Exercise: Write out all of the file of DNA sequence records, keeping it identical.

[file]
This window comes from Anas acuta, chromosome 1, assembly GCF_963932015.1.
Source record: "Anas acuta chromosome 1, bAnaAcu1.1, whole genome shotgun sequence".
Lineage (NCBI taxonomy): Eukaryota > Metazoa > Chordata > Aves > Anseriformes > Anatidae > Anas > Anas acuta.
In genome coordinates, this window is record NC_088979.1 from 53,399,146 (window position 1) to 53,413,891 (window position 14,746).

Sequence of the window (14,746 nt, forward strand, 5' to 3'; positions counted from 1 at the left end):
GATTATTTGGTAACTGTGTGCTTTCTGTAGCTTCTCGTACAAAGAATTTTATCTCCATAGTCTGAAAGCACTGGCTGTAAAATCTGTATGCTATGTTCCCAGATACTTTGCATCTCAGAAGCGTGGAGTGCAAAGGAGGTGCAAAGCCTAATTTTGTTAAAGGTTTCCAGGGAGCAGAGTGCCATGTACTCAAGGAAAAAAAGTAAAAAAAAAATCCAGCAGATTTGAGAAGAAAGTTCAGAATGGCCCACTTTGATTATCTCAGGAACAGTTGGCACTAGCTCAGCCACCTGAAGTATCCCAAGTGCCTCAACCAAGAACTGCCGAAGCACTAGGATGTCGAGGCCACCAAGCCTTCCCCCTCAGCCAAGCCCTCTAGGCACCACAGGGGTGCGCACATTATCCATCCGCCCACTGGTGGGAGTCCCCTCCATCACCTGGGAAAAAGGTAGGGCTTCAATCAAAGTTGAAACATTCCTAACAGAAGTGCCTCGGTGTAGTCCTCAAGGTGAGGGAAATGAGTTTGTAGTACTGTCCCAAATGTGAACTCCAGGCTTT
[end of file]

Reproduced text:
This window comes from Anas acuta, chromosome 1, assembly GCF_963932015.1.
Source record: "Anas acuta chromosome 1, bAnaAcu1.1, whole genome shotgun sequence".
Lineage (NCBI taxonomy): Eukaryota > Metazoa > Chordata > Aves > Anseriformes > Anatidae > Anas > Anas acuta.
In genome coordinates, this window is record NC_088979.1 from 53,399,146 (window position 1) to 53,413,891 (window position 14,746).

Sequence of the window (14,746 nt, forward strand, 5' to 3'; positions counted from 1 at the left end):
GATTATTTGGTAACTGTGTGCTTTCTGTAGCTTCTCGTACAAAGAATTTTATCTCCATAGTCTGAAAGCACTGGCTGTAAAATCTGTATGCTATGTTCCCAGATACTTTGCATCTCAGAAGCGTGGAGTGCAAAGGAGGTGCAAAGCCTAATTTTGTTAAAGGTTTCCAGGGAGCAGAGTGCCATGTACTCAAGGAAAAAAAGTAAAAAAAAAATCCAGCAGATTTGAGAAGAAAGTTCAGAATGGCCCACTTTGATTATCTCAGGAACAGTTGGCACTAGCTCAGCCACCTGAAGTATCCCAAGTGCCTCAACCAAGAACTGCCGAAGCACTAGGATGTCGAGGCCACCAAGCCTTCCCCCTCAGCCAAGCCCTCTAGGCACCACAGGGGTGCGCACATTATCCATCCGCCCACTGGTGGGAGTCCCCTCCATCACCTGGGAAAAAGGTAGGGCTTCAATCAAAGTTGAAACATTCCTAACAGAAGTGCCTCGGTGTAGTCCTCAAGGTGAGGGAAATGAGTTTGTAGTACTGTCCCAAATGTGAACTCCAGGCTTT